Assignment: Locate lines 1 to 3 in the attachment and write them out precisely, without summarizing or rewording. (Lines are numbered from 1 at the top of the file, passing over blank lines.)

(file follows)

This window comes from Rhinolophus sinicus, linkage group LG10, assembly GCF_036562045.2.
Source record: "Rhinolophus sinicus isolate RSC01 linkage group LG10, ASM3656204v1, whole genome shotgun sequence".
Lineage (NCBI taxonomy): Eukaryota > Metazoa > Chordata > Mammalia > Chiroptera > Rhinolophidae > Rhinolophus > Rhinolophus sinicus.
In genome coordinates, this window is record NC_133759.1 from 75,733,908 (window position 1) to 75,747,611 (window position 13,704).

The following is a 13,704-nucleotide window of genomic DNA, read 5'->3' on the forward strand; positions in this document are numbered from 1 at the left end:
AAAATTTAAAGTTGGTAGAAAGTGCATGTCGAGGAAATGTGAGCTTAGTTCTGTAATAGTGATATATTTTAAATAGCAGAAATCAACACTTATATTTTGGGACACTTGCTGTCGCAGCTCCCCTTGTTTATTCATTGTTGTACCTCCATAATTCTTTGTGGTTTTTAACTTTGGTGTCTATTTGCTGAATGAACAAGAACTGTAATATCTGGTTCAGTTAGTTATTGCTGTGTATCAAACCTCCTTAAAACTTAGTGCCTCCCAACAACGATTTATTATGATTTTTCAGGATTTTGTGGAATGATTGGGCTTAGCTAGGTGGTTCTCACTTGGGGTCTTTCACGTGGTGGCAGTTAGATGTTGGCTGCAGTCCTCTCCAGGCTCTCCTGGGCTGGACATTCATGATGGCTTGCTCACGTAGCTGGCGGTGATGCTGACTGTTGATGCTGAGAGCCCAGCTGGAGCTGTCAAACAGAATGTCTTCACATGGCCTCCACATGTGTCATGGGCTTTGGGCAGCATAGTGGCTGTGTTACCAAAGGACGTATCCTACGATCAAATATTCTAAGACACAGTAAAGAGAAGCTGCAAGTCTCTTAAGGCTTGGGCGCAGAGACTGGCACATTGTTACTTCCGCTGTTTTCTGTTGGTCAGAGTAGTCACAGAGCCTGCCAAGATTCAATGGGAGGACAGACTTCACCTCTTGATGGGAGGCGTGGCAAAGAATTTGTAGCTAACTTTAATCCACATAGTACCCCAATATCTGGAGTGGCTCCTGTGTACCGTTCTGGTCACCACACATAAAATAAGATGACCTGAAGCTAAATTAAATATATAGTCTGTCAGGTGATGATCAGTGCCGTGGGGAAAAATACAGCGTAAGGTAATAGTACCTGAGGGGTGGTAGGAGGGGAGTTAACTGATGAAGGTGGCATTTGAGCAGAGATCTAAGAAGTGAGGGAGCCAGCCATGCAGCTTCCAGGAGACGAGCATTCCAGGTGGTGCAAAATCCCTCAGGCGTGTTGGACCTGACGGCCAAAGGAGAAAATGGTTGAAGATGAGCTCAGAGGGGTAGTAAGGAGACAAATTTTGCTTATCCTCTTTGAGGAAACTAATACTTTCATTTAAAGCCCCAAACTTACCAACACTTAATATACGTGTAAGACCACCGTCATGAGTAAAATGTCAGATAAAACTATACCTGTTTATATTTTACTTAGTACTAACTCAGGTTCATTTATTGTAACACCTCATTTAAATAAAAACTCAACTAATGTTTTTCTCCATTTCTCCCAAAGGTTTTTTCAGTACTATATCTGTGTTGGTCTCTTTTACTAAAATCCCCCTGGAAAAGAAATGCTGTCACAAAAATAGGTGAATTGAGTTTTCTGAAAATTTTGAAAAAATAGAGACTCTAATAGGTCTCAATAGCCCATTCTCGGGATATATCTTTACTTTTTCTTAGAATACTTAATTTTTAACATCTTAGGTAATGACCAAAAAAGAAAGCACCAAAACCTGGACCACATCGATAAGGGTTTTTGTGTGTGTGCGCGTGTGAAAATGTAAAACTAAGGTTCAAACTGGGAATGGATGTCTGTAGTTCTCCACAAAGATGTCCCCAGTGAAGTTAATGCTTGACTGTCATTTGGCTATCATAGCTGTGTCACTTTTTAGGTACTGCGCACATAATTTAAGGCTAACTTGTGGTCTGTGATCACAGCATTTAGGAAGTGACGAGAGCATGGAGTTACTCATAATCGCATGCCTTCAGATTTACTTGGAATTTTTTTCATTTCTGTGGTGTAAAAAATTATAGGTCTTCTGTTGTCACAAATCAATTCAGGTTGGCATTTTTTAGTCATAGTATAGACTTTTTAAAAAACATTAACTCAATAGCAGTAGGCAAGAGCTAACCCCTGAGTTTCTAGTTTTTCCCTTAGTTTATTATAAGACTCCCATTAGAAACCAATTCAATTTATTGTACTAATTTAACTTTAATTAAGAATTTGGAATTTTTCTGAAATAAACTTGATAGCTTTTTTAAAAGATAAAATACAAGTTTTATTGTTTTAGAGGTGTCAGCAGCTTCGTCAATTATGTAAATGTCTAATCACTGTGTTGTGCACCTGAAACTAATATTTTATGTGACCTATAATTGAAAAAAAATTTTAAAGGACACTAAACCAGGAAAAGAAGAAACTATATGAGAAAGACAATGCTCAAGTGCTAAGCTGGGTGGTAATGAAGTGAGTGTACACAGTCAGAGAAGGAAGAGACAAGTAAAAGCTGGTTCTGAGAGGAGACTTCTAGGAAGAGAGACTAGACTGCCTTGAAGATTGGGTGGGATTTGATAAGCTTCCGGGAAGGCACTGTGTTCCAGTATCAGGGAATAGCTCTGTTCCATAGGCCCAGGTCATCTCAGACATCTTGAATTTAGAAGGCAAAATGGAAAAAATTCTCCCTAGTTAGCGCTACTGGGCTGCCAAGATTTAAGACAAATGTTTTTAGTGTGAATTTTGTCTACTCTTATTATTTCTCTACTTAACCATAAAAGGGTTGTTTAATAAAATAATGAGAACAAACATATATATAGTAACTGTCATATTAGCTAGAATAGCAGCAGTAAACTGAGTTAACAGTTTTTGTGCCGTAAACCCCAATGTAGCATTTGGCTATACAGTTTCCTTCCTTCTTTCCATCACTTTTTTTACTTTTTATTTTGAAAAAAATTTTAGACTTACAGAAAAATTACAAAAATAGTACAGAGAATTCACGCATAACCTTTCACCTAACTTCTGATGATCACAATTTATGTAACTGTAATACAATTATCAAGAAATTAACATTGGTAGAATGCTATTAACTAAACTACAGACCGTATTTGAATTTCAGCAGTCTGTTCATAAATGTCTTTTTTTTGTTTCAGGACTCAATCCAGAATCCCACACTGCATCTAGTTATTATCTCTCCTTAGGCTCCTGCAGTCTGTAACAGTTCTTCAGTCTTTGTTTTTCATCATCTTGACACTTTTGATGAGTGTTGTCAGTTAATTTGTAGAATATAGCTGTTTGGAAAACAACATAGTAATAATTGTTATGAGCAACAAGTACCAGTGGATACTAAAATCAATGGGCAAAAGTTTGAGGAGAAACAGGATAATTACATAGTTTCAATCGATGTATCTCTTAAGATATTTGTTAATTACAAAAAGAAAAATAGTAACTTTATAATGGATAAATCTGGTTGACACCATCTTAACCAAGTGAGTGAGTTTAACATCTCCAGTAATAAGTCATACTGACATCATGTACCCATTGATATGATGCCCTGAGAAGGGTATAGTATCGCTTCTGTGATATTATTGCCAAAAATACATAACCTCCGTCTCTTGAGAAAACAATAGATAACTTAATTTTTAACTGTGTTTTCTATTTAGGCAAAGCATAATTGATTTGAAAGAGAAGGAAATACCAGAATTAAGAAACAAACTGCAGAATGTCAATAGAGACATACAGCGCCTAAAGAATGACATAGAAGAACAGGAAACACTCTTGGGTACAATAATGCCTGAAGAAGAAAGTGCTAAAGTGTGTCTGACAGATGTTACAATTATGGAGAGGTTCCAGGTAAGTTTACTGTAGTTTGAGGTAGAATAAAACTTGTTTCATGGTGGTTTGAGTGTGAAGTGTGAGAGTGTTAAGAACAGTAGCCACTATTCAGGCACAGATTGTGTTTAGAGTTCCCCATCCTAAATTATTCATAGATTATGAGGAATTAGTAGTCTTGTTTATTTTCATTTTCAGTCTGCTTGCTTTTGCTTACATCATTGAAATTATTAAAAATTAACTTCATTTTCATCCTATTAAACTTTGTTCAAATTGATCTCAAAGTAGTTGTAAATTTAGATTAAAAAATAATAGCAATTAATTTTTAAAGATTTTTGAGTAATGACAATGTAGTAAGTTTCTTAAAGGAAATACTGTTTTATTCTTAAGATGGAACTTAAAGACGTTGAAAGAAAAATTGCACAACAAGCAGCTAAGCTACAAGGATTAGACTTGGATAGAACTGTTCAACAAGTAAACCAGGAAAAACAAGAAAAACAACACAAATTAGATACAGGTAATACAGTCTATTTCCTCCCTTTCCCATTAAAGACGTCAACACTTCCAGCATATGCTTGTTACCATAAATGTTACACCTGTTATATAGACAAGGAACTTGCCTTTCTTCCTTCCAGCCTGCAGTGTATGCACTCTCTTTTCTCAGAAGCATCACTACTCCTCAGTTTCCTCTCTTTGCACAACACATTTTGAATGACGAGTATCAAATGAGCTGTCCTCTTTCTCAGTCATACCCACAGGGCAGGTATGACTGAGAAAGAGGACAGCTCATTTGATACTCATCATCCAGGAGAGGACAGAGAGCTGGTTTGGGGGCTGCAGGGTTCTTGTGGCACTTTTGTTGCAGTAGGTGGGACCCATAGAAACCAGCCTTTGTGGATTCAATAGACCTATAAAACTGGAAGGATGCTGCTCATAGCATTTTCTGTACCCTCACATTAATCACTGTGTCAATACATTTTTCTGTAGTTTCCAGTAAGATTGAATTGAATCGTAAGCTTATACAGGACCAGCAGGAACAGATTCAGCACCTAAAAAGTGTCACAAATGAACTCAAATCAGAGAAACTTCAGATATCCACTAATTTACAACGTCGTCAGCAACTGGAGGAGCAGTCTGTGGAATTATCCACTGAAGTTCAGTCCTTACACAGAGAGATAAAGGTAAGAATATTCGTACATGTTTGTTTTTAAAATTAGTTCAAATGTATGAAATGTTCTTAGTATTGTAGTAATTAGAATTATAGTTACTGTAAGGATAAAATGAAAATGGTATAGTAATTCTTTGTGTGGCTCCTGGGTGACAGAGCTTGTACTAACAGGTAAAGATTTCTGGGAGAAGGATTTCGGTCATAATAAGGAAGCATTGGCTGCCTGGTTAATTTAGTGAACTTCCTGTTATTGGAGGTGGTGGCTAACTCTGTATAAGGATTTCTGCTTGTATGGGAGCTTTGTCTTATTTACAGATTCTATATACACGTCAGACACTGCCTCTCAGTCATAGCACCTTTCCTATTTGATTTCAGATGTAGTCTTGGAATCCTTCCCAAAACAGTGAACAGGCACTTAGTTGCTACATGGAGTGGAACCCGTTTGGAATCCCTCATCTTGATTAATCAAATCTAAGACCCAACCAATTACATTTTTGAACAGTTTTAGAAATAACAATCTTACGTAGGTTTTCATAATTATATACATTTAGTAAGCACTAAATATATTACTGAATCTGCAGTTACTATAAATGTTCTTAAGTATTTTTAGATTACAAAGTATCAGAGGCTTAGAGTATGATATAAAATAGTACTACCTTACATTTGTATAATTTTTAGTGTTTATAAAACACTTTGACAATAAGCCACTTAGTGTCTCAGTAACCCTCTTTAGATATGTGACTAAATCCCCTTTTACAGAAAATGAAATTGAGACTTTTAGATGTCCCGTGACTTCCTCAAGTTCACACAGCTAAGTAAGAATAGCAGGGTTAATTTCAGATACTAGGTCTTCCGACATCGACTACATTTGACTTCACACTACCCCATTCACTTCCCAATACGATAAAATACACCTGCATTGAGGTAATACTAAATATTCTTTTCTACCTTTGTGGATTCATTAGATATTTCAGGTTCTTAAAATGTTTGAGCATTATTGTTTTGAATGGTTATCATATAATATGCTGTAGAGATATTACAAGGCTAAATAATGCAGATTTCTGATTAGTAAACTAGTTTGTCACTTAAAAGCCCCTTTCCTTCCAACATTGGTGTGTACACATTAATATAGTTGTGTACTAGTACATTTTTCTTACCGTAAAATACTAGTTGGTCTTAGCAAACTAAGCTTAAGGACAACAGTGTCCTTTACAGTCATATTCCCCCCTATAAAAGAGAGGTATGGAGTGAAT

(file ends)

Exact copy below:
This window comes from Rhinolophus sinicus, linkage group LG10, assembly GCF_036562045.2.
Source record: "Rhinolophus sinicus isolate RSC01 linkage group LG10, ASM3656204v1, whole genome shotgun sequence".
Lineage (NCBI taxonomy): Eukaryota > Metazoa > Chordata > Mammalia > Chiroptera > Rhinolophidae > Rhinolophus > Rhinolophus sinicus.